Gospel Proclamation & Unconventional Success

Image the scenario. You totaled all the wars over the last two hundred years and divided the powers to be for one decisive battle. You gave one army ten times more ammunition, firearms, machinery, and soldiers than the other side. How often would the army with the more extensive resources win? The actual percentages may surprise you.

Political scientist Ivan Arreguin-Toft analyzed statistical data over the past two centuries and calculated that the army with more extensive resources would win only 71.5 percent of the time – a far less percentage than some may guess. But why?

Arreguin-Toft concluded that when less-resourced armies abandoned traditional tactics and engaged in guerrilla warfare, their chances of winning increased greatly. In fact, Arreguin-Toft showed that underdogs who fought in conventional ways lost 119 times out of the 202 battles. But when underdogs fought with unconventional means, their chances of winning skyrocketed.

Take for example:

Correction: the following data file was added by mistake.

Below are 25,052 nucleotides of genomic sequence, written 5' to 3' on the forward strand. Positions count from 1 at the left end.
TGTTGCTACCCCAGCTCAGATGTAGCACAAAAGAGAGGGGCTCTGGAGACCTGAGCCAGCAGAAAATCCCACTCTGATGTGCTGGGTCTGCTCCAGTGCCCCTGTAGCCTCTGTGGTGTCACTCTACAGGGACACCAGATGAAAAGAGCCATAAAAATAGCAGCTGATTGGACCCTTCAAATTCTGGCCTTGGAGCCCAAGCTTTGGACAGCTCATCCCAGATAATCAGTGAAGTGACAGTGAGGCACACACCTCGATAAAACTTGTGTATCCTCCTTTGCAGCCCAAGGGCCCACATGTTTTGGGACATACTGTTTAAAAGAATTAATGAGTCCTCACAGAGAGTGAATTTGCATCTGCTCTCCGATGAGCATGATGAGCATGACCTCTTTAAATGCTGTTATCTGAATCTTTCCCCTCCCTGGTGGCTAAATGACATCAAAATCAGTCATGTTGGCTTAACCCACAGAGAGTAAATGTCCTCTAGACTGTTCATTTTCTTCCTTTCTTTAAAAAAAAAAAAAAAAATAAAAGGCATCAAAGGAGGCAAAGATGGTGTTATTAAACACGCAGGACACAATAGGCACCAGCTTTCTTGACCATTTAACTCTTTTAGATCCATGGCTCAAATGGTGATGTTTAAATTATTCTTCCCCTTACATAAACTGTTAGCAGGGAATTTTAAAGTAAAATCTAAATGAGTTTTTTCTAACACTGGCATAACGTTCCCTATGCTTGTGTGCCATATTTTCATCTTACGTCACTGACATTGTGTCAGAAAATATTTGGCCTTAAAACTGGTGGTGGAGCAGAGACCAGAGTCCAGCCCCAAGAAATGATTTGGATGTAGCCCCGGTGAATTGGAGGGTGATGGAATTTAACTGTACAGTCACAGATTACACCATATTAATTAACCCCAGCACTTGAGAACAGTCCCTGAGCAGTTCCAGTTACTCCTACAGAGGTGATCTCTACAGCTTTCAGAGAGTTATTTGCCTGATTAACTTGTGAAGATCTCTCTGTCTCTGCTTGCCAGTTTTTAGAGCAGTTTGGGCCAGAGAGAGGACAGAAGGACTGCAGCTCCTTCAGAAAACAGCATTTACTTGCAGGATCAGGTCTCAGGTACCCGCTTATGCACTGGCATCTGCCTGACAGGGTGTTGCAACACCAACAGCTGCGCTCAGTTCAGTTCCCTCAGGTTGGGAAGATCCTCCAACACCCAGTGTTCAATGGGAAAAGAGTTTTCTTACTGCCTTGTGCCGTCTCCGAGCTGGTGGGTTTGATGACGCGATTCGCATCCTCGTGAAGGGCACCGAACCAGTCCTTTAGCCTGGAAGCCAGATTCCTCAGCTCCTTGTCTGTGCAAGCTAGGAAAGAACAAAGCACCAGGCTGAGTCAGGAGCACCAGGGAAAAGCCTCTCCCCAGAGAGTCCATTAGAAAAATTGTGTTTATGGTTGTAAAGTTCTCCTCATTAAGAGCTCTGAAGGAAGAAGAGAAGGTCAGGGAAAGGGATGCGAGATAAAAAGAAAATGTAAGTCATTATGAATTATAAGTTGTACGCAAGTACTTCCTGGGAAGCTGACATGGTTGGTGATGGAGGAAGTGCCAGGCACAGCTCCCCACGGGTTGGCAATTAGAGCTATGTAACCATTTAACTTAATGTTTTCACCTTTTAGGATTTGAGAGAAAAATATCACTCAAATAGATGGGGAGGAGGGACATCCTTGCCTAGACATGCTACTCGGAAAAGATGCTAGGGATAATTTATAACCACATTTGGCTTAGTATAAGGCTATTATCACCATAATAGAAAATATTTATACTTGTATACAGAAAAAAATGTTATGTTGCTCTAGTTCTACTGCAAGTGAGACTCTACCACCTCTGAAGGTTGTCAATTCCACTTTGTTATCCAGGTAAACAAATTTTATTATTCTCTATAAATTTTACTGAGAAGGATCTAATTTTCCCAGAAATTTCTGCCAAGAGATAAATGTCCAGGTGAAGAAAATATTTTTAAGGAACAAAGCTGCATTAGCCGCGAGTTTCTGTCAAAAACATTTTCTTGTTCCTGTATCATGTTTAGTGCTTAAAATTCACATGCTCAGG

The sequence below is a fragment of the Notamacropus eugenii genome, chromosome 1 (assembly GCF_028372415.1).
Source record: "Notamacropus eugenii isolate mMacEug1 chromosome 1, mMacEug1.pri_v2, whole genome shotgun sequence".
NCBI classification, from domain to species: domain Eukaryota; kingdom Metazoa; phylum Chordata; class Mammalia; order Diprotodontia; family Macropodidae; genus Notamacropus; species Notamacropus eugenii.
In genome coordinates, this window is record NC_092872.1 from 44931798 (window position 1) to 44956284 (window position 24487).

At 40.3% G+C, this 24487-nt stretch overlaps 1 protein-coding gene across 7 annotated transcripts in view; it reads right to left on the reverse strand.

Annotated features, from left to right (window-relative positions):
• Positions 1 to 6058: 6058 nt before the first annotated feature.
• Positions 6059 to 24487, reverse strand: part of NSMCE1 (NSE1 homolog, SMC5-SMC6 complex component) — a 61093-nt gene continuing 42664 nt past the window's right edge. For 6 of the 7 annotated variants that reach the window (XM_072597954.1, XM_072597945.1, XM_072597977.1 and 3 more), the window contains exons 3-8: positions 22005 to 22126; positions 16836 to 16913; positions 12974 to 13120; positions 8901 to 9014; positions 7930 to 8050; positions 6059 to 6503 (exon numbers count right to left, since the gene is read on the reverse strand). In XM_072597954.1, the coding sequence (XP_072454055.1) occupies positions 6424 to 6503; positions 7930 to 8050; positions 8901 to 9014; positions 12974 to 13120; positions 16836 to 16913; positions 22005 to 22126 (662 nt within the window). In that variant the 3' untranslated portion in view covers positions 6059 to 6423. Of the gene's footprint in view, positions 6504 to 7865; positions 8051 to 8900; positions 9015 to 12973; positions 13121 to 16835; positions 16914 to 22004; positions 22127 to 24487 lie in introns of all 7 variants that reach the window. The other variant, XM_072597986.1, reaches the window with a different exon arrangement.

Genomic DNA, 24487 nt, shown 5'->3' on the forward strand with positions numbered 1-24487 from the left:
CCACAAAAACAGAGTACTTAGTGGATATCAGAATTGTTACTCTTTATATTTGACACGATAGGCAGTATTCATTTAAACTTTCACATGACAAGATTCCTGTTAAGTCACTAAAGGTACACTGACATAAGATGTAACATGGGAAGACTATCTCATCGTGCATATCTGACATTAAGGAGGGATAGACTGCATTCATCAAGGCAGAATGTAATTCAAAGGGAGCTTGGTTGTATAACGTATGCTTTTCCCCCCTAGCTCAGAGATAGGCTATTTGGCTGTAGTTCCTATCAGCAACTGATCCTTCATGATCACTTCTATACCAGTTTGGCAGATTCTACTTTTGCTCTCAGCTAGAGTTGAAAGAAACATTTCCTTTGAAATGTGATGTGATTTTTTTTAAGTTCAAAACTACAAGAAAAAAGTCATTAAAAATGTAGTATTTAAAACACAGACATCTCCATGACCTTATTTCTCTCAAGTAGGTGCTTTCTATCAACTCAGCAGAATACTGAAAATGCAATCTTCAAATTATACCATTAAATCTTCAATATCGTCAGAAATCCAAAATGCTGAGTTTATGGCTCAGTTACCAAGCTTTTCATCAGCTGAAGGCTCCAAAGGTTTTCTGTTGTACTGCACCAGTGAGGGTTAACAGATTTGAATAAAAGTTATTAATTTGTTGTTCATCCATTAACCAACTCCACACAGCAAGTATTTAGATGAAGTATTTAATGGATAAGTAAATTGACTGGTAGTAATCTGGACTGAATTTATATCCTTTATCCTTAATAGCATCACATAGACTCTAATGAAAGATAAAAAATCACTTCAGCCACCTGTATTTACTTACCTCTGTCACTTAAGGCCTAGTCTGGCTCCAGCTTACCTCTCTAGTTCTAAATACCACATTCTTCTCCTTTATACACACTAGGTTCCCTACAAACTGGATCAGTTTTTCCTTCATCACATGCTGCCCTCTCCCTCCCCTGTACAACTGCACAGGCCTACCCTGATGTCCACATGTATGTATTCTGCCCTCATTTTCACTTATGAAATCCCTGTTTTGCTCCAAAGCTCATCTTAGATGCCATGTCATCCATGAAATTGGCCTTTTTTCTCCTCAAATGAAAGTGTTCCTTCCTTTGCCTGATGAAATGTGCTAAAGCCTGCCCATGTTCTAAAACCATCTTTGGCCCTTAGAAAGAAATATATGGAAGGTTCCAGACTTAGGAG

All of these underdogs fought with traditional tactics – and lost.

On the contrary, George Washington fought Great Britain in the Revolutionary War with non-traditional tactics and won.

So what can we learn from Arreguin-Toft’s research:

  1. Ample resources do not always equate to military success.
  2. Armies less-resourced are more than capable of winning battles, despite their lack of assets, when they engage in unconventional tactics.

The church must not rely on programmatic and conventional strategies divorced from a sincere reliance on prayer and dependence of God’s Spirit. The world may see the verbal proclamation of the Gospel as unconventional. Weak. Antiquated. Lacking modern appeal. Perhaps even foolish. But to those who are being saved, it is the power of God (1 Cor. 1:18).

[1]Malcolm Gladwell, David and Goliath: Underdogs, Misfits, and The Art of Battling Giants (New York: Back Bay Book, 2013), 21-31.

Category: Illustration

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